Almost everywhere else -- especially in Russia itself (and in some parts of the United States, too) prior attempts to impose instantly a genuinely liberal reform that were not so underpinned turned out disastrously. In Russia, for example, the freeing of the serfs in 1862 met initially with jubilation among the reformers not unlike that of today. But the serfs usually had no capital -- either land or anything else -- to enable them to develop independent enterprise, and their lot scarcely has improved since.

Closer to home, the emancipation of American slaves during and after the Civil War similarly was greeted as the "jubilee" both by the slaves and their abolitionist patrons. It should not escape notice that, even more than the American Revolution, emancipation represented the most sweeping defeat of special privilege and victory for individual liberty that had occurred in the New World. It was widely believed among 19th-century civil libertarians that -- although the road would be rough and the going would be slow -- the freedmen could, if provided the necessary aid, successfully enter the mainstream of American private enterprise during the decades following the war.

To this end, an unprecedented effort to aid the freedmen both economically and politically was launched during the Era of Reconstruction. The slogan of the jubilee was "forty acres and a mule" - and in a number of regions of the former Confederacy rapid redistribution of landholdings was accomplished. Add to this revolution in property the educational efforts of the Freedmen's Bureau, numerous missionary societies, and the political power bestowed upon the former chattels by the 15th Amendment and the ascendancy of the Republican Party, and one might assume that a prescription for progress was firmly in place.

As events turned, however, and as even a brief reading of the history of Reconstruction and afterward shows, those efforts proved, in the words of the disillusioned northerner Albion Tourgee, to be "A Fool's Errand." Not only did the former slaves' freedom prove hollow in many respects, but the economic and political fortunes of the Old South's "underclass" of white farmers also declined in the wake of the collapse of plantation slavery. By the turn of the present century, many Southerners -- white and black -- survived a meager existence as de facto vassals of an economic order characterized by decreasing productivity, eroding markets, and chronic scarcities of the goods and services fundamental to maintaining even subsistence standards of living.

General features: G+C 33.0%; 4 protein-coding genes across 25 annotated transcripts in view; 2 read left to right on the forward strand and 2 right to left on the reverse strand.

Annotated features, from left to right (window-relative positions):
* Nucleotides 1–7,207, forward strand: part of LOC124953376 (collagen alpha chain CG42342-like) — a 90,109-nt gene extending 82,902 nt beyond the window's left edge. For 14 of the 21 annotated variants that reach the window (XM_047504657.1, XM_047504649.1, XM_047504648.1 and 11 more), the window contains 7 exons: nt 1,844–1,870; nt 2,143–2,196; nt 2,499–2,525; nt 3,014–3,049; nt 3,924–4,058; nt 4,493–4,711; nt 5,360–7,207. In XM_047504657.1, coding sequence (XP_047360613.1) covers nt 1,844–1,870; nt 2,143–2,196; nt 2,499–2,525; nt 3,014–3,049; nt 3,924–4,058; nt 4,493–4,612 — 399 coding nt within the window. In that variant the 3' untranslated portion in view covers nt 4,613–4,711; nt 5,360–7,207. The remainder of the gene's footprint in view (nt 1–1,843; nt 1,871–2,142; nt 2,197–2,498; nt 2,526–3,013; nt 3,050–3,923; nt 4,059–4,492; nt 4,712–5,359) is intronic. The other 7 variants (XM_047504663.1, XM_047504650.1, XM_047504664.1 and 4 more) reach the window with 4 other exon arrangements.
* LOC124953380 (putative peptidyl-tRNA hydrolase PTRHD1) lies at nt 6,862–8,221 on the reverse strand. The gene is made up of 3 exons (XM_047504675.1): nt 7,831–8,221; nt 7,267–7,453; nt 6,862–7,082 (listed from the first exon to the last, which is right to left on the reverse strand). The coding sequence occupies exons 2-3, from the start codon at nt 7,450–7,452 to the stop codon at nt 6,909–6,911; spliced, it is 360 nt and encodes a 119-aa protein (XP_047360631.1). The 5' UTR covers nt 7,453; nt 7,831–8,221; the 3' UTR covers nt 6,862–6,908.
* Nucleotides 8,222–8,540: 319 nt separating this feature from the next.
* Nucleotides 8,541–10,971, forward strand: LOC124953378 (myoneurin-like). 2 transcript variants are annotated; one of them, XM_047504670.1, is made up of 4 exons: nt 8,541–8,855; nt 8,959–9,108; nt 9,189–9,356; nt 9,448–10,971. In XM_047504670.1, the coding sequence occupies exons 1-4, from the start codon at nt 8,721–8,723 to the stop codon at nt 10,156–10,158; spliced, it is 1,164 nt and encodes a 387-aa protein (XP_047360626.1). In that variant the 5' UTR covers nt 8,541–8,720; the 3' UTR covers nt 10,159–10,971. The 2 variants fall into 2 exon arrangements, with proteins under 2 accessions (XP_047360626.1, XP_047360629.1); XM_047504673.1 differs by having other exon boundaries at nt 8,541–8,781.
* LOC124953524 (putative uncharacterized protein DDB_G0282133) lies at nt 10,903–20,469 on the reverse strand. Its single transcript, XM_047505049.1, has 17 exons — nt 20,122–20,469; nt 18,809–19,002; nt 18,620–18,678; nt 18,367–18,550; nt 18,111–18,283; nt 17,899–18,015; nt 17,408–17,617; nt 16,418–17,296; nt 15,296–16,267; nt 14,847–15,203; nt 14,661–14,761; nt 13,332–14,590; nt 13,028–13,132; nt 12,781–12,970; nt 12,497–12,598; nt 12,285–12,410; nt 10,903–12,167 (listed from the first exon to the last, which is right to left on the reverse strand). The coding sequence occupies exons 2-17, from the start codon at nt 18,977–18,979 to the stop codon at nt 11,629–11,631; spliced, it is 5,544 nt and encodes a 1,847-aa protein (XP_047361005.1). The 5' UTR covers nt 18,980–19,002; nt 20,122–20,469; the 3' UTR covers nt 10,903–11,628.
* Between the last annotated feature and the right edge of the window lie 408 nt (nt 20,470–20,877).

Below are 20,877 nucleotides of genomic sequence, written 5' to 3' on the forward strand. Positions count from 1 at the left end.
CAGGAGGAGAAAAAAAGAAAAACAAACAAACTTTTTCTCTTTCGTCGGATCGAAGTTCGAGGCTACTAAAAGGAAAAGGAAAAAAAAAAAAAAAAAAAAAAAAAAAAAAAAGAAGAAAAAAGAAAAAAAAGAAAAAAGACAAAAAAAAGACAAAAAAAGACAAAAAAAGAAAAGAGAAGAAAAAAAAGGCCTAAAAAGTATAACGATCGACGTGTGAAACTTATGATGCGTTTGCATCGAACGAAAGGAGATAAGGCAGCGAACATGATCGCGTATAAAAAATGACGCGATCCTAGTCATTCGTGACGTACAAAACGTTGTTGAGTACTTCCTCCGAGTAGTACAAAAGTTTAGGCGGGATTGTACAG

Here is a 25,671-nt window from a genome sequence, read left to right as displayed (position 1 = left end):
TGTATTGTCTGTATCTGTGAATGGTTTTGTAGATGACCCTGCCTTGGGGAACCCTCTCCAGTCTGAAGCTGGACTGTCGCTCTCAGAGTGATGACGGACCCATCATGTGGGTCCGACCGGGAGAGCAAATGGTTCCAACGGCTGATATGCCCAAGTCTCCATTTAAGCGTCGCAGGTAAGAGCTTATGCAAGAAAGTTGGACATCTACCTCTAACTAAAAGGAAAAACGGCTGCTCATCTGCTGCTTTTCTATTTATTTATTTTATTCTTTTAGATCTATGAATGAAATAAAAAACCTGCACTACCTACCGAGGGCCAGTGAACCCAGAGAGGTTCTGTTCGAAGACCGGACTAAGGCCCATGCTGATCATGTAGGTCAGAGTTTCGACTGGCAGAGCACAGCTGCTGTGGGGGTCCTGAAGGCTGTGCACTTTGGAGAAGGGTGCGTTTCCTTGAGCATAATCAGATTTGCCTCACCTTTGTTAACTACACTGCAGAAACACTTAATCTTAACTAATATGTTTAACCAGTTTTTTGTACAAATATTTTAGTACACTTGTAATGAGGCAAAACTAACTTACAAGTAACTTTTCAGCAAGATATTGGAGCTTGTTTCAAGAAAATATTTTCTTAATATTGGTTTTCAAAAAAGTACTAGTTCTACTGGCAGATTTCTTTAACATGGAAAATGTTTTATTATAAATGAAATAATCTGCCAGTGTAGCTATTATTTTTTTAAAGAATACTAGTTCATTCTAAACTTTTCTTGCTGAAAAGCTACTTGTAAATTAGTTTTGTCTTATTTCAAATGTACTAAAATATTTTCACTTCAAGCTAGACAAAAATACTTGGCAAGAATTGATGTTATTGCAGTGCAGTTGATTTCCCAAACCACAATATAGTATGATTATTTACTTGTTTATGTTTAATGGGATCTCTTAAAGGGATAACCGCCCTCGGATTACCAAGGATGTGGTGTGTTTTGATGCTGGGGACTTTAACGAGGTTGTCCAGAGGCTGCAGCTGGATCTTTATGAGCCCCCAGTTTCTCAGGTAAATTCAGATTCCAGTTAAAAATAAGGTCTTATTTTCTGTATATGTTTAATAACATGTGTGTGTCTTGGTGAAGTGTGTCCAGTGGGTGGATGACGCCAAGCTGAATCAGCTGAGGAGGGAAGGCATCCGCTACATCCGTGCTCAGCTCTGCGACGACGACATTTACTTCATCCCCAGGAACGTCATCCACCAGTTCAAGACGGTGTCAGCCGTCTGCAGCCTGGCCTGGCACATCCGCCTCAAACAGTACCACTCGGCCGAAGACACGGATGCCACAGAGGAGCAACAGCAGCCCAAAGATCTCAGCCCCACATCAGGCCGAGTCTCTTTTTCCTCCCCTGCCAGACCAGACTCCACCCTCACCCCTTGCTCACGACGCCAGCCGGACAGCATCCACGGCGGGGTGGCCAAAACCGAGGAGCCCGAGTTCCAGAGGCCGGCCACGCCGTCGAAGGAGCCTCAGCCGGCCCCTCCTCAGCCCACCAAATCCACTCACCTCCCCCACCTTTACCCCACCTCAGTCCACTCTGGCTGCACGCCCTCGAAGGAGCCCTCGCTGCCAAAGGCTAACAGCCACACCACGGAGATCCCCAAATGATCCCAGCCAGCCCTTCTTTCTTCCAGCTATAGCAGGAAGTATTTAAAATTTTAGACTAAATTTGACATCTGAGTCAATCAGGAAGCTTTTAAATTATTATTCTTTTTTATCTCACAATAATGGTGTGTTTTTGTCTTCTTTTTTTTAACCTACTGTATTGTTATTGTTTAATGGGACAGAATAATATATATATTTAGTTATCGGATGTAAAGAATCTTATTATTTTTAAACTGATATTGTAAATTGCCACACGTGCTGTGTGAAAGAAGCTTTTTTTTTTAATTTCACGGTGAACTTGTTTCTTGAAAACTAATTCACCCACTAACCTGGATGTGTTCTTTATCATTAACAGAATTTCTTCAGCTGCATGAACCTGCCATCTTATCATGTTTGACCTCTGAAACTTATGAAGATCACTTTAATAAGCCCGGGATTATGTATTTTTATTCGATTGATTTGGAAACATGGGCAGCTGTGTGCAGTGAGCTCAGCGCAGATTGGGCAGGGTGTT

Although it remains a matter of debate, current historical research strongly implies that some slaves, and almost certainly many nonslaveholding whites known as "yeoman farmers," may have been better off physically before the Civil War than they were for many decades afterward (the emotional benefits of freedom, it goes without saying, were incalculably greater). At the same time, the pace of growth of the rest of the American economy during the so-called Gilded Age accelerated (albeit punctuated by panics and depressions).

More important for the political concerns of those who are observing the current changes, the economic debacle of the post-Civil War years was aided and abetted by the development of an authoritarian Southern political culture that by the advent of World War II was widely regarded as a uniquely American equivalent of European fascism. The genesis of that political culture, it should be noted, depended in large part on the support of precisely those elements of society that before the Civil War had been most resentful of the slaveholding plutocracy -- namely, former nonslaveholders who had assumed the status of "poor whites" by the end of the century.

The Current Analogy

It always is risky to draw too much significance from similarities between distant events and places. That said, however, the experience of American Southerners (both black and white) after the Civil War may suggest how difficult it is apt to be for the peoples of Eastern Europe today to begin the process of establishing a new liberal economic and political order (assuming that is what they genuinely desire, which is by no means clear).[1]

A principal difficulty of southern whites and blacks after the Civil War was that much of the productive capital of the South had been destroyed as a result of four and a half years of "total" conflict. However, it is hard to see how the effects of communist economic planning in postwar Europe (a kind of de factoc economic warfare) have been all that different. Reportedly, much of the "infrastructure" in the Soviet Union -- notably the railroads -- are collapsing. And the plant and equipment upon which Iron Curtain industry relies is said, if it works at all, to be pitifully inefficient by contemporary Western standards (business managers even in crucial industries still use abaci, not computers, to perform calculations).